Engineers develop the first bioelectronic medicine—an implantable device that stimulates nerve regeneration with electrical pulses. Once the nerve heals, the device disintegrates and the body absorbs it without toxic side effects.
A team of engineers and researchers at Northwestern University and Washington University School of Medicine produced the first ever bioelectronic medicine—an implantable device that stimulates nerve regeneration by using electrical pulses. Once the nerve heals, the device disintegrates and the body absorbs it without any toxic side effects.
It’s no secret that mild electrical stimulation has a healing effect on damaged nerves. The electrical current enhances the release of neurotropic agents, the body’s natural healing compounds. Some surgeons often perform electrical stimulation during certain operations. When rejoining or suturing two severed ends of a nerve back together, for example, they would place electrodes onto the healthy parts of the nerve for 30 to 60 minutes—with beneficial effects. Repeating these stimulations would further improve recovery, but once the incision is closed, the procedure is no longer possible.
To solve this problem, the team of surgeons and material engineers built their implantable electrical stimulator to last a certain time and then fall apart into natural elements that the human body can absorb and use. They encapsulated the electronic parts into super thin silicon sheets that bodily fluids eventually dissolve into silicic acid—a non-toxic compound often included in vitamin pills. The biocompatible electronic components were made from magnesium, a metal important for human health and recommended as part of the daily diet. The team also used molybdenum, another metal that the body uses in small amounts. Instead of a battery, the team used a wireless charging method similar to the one used for cellphones.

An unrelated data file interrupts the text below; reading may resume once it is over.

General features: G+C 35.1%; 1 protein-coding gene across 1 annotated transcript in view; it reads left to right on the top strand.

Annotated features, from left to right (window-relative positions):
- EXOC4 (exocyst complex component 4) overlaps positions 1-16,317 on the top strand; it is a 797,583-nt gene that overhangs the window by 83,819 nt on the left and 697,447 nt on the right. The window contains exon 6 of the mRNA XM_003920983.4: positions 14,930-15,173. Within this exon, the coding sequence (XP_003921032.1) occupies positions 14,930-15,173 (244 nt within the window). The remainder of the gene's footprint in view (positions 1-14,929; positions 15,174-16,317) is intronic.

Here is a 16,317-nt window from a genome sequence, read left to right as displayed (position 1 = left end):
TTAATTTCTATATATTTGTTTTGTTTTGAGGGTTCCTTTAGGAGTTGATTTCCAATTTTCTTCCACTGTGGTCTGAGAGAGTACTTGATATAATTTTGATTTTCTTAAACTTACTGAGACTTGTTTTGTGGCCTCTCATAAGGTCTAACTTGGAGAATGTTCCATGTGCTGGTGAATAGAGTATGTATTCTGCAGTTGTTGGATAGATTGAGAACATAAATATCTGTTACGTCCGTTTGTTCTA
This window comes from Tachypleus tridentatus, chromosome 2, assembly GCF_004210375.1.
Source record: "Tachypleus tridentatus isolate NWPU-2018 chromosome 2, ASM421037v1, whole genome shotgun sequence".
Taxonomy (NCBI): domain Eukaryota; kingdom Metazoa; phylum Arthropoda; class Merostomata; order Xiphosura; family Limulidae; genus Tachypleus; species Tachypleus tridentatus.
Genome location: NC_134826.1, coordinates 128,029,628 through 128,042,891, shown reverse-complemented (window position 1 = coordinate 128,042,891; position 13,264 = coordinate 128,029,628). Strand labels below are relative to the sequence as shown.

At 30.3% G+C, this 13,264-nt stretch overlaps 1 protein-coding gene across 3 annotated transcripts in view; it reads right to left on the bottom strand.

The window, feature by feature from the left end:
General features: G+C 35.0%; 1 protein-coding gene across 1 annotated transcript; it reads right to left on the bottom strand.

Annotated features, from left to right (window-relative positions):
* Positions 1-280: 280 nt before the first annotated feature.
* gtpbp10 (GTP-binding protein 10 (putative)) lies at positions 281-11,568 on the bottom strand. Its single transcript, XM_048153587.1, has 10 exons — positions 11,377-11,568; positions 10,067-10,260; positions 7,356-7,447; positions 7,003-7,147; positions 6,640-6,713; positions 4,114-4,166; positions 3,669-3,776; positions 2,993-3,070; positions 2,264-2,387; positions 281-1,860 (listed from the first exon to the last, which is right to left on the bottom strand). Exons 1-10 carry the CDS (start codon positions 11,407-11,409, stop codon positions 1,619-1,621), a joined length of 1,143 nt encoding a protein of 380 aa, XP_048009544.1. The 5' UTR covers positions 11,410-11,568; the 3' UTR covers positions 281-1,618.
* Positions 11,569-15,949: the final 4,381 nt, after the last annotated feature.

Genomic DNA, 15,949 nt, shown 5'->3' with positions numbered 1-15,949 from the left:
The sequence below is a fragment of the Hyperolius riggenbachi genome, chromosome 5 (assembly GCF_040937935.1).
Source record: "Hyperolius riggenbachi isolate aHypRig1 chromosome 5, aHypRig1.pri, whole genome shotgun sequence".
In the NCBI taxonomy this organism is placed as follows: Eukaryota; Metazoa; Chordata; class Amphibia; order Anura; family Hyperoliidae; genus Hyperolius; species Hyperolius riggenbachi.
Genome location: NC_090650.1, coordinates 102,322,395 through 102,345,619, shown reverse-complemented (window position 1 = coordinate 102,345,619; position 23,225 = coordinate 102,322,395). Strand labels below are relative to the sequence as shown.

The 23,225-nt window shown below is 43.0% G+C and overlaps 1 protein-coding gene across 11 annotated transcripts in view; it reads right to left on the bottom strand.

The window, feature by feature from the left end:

"We engineer these devices to disappear and get absorbed by the body without any side effects," said John Rogers, material engineering professor at Northwestern and co-author of the study.
Samuel Sia, professor of biomedical engineering at Columbia University School of Engineering and Applied Science, who was not involved in the study, says the device marks a new milestone in advancing this niche area of electronics.
“The field of biocompatible and bioresorable implantable devices has been really underexplored, and this paper makes a significant contribution,” he said.
Rogers’s team has been working on biodegradable and resorbable electronics for more than six years. They developed a toolbox of various materials that can be used to build various resorbable electronic implants that perform important functions for a certain time, and then simply dissolve, which negates the need of a second surgery to remove them. The life span of the devices can be controlled by the thickness of the silicon sheets that enclose them. Thicker sheets would last longer, while thinner one would melt sooner.
The device - paper-thin and no larger than a dime - was wrapped around the damaged sciatic nerves of rats for about two weeks before disintegrating and naturally disappearing in their bodies. The Washington University team gave rats a daily hour of electrical stimulation for one, three or six days and monitored their recovery comparing it to no electrical stimulation. The more stimulation the rats received, the quicker and better they recovered, without side effects from their bioelectronic medicine.
The idea of resorbable electronics came out of Rogers’s work on permanent electronic implants. Building implantable electronics that work well and last long was a challenge. “For very thin flexible devices it’s very hard to do—it requires keeping the fluids isolated from active electronics,” Rogers said. “So we started thinking what can we do with devices that don’t last a long time?”
At the same time, he learned from clinicians about a need for temporary devices that would enhance recovery or healing for a period of time, and then would disappear. The two concepts merged together, yielding a new course of study—resorbable or “transient” devices. “We realized that there was a use for these things,” he said.
The study takes transient electronics one step closer to clinical use.
“Researchers have been discussing biodegradable devices for decades, but aside from some simple implants, there have been few products put into patients,” Sia said. “This paper is still at a proof-of-concept, but clearly takes a sophisticated concept of biodegradable implants to a new level of validation.”
Lina Zeldovich is an independent technology writer.